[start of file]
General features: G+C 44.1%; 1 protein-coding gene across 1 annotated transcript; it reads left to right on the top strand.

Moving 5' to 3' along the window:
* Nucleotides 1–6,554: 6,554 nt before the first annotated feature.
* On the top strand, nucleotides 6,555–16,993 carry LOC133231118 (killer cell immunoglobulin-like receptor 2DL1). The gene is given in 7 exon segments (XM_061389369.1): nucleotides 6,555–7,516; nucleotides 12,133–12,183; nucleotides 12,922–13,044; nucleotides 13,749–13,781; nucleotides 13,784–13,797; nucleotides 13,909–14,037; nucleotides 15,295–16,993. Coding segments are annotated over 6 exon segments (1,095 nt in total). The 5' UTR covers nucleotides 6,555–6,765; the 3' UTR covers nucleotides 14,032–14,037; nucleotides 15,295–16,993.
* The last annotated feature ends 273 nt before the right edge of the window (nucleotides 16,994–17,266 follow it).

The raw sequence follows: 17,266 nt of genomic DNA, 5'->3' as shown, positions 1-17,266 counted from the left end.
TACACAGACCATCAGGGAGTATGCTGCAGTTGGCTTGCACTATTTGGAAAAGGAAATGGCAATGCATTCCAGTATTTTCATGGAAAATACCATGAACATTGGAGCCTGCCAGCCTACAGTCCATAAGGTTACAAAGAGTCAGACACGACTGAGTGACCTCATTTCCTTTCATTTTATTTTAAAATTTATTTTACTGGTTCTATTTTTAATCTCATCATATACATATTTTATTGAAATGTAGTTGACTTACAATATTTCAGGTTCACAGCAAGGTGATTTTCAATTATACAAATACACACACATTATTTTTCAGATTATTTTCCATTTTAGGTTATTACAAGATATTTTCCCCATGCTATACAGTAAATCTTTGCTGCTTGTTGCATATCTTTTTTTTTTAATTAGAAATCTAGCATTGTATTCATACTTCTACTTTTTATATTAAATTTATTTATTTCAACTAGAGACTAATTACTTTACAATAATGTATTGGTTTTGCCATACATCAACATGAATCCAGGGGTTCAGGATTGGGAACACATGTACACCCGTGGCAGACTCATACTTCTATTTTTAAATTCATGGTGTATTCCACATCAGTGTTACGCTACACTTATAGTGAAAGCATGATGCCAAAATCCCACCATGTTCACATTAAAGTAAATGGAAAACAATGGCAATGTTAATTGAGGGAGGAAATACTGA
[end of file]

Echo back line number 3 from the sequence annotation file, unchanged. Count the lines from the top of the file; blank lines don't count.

* Nucleotides 1–6,554: 6,554 nt before the first annotated feature.